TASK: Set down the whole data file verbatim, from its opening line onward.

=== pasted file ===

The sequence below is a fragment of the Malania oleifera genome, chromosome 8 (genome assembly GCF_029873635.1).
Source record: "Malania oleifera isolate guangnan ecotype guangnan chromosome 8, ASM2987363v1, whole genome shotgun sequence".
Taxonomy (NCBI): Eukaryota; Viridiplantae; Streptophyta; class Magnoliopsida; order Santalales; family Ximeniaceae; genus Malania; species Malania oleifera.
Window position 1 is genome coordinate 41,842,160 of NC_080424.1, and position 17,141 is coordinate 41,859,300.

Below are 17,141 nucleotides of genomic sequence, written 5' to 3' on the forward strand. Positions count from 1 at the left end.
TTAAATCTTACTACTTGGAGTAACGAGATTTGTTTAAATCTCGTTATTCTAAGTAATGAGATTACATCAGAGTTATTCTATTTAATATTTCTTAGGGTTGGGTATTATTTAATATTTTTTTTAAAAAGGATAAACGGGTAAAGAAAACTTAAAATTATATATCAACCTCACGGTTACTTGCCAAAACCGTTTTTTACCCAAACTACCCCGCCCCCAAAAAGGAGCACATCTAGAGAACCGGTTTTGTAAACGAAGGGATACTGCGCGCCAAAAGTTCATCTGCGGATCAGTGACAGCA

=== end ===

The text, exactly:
The sequence below is a fragment of the Malania oleifera genome, chromosome 8 (genome assembly GCF_029873635.1).
Source record: "Malania oleifera isolate guangnan ecotype guangnan chromosome 8, ASM2987363v1, whole genome shotgun sequence".
Taxonomy (NCBI): Eukaryota; Viridiplantae; Streptophyta; class Magnoliopsida; order Santalales; family Ximeniaceae; genus Malania; species Malania oleifera.
Window position 1 is genome coordinate 41,842,160 of NC_080424.1, and position 17,141 is coordinate 41,859,300.

Below are 17,141 nucleotides of genomic sequence, written 5' to 3' on the forward strand. Positions count from 1 at the left end.
TTAAATCTTACTACTTGGAGTAACGAGATTTGTTTAAATCTCGTTATTCTAAGTAATGAGATTACATCAGAGTTATTCTATTTAATATTTCTTAGGGTTGGGTATTATTTAATATTTTTTTTAAAAAGGATAAACGGGTAAAGAAAACTTAAAATTATATATCAACCTCACGGTTACTTGCCAAAACCGTTTTTTACCCAAACTACCCCGCCCCCAAAAAGGAGCACATCTAGAGAACCGGTTTTGTAAACGAAGGGATACTGCGCGCCAAAAGTTCATCTGCGGATCAGTGACAGCA